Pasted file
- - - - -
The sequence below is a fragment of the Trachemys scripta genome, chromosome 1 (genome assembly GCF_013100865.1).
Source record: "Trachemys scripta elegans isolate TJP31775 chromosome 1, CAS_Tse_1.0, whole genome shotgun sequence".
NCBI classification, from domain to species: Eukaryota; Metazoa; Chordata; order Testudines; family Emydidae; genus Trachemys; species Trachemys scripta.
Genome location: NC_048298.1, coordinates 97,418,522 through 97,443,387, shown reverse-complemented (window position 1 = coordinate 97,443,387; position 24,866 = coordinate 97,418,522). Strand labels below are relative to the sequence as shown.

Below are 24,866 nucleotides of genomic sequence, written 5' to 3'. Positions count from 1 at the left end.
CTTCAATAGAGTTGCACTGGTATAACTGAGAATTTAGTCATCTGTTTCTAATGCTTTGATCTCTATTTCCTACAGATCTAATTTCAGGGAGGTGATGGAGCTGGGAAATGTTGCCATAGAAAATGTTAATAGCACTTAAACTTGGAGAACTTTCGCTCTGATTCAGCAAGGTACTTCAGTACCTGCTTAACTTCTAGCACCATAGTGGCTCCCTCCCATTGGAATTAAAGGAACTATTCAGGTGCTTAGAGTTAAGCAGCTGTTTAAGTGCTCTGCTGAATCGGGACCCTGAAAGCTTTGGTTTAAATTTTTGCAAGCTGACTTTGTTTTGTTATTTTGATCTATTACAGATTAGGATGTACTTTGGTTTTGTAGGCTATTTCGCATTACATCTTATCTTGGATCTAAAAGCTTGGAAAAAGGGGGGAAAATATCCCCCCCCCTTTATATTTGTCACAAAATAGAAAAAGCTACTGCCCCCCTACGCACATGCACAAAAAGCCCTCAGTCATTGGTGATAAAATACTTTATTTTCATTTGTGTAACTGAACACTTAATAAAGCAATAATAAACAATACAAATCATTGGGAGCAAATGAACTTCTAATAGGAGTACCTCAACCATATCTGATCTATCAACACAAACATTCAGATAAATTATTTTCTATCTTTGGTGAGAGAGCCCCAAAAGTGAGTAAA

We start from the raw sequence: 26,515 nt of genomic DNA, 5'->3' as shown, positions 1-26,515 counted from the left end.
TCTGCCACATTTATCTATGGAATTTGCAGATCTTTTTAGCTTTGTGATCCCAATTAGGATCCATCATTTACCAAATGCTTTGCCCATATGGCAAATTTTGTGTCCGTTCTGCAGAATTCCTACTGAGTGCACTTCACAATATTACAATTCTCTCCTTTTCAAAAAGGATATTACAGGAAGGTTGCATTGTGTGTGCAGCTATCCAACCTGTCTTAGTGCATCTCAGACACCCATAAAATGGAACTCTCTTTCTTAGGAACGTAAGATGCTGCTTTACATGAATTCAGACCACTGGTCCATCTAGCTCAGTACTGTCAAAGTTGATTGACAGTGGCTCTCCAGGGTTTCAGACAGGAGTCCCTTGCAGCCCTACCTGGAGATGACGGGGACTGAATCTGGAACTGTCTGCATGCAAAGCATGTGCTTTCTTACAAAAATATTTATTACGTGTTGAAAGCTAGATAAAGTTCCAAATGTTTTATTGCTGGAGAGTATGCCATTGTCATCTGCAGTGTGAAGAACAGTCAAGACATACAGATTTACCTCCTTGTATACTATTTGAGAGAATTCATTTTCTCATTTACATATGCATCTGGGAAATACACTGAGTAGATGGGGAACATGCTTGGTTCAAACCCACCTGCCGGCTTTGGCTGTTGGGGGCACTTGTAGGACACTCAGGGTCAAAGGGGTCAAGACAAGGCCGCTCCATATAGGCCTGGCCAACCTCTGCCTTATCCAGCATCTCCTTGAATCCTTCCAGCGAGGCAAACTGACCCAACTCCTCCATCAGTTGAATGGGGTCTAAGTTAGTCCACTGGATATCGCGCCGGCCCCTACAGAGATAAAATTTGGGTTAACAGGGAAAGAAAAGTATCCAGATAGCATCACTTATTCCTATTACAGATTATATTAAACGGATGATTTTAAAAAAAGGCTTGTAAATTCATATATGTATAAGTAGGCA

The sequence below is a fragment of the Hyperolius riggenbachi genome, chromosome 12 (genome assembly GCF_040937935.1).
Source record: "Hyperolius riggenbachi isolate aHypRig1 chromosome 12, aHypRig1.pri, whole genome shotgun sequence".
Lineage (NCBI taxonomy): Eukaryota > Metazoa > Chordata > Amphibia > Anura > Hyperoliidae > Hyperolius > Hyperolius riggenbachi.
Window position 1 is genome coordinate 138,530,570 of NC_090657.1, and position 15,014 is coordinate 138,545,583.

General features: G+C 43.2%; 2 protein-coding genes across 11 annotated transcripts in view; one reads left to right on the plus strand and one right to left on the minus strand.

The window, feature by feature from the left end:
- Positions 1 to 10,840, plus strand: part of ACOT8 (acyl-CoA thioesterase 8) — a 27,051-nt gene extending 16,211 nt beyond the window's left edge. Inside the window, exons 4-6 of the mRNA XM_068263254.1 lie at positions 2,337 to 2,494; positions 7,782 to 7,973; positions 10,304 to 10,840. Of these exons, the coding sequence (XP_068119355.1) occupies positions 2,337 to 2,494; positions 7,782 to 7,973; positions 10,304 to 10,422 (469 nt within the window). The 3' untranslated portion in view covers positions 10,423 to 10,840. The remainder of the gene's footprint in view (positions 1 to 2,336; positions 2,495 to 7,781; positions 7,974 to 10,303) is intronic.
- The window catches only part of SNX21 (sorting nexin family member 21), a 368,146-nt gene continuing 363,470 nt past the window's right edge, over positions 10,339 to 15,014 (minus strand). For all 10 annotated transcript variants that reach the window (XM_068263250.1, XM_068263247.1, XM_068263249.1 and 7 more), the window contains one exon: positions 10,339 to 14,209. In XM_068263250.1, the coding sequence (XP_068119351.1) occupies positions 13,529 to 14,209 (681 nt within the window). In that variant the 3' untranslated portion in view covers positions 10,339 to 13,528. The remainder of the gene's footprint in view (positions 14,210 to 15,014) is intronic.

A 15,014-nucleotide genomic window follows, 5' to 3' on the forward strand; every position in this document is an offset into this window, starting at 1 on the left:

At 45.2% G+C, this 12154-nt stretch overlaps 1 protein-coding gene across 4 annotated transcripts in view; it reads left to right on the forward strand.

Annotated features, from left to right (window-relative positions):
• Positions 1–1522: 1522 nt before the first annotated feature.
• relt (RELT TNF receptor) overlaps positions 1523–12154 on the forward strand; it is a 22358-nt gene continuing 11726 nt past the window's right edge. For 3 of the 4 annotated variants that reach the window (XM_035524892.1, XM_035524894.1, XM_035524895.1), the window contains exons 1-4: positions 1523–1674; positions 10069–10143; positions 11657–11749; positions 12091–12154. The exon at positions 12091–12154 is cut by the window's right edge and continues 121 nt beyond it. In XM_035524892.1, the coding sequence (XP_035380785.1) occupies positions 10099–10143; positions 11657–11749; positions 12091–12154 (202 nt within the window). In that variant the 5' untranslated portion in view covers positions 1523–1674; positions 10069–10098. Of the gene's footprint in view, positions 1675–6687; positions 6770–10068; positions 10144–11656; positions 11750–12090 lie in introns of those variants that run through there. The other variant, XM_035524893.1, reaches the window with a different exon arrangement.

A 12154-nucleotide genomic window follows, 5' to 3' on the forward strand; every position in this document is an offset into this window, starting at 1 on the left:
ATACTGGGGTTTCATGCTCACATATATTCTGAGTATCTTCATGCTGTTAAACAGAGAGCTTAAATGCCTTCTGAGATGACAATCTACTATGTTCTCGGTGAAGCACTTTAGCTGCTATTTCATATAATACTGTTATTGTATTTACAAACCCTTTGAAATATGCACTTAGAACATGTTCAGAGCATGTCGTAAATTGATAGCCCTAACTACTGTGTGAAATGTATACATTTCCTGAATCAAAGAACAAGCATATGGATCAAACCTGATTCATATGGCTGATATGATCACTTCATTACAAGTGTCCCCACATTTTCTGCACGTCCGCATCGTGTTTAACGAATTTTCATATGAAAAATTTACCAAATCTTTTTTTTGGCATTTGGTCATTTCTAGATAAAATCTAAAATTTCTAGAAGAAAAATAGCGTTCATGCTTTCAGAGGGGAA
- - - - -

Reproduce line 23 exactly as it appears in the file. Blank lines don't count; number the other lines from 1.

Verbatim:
ATACTGGGGTTTCATGCTCACATATATTCTGAGTATCTTCATGCTGTTAAACAGAGAGCTTAAATGCCTTCTGAGATGACAATCTACTATGTTCTCGGTGAAGCACTTTAGCTGCTATTTCATATAATACTGTTATTGTATTTACAAACCCTTTGAAATATGCACTTAGAACATGTTCAGAGCATGTCGTAAATTGATAGCCCTAACTACTGTGTGAAATGTATACATTTCCTGAATCAAAGAACAAGCATATGGATCAAACCTGATTCATATGGCTGATATGATCACTTCATTACAAGTGTCCCCACATTTTCTGCACGTCCGCATCGTGTTTAACGAATTTTCATATGAAAAATTTACCAAATCTTTTTTTTGGCATTTGGTCATTTCTAGATAAAATCTAAAATTTCTAGAAGAAAAATAGCGTTCATGCTTTCAGAGGGGAA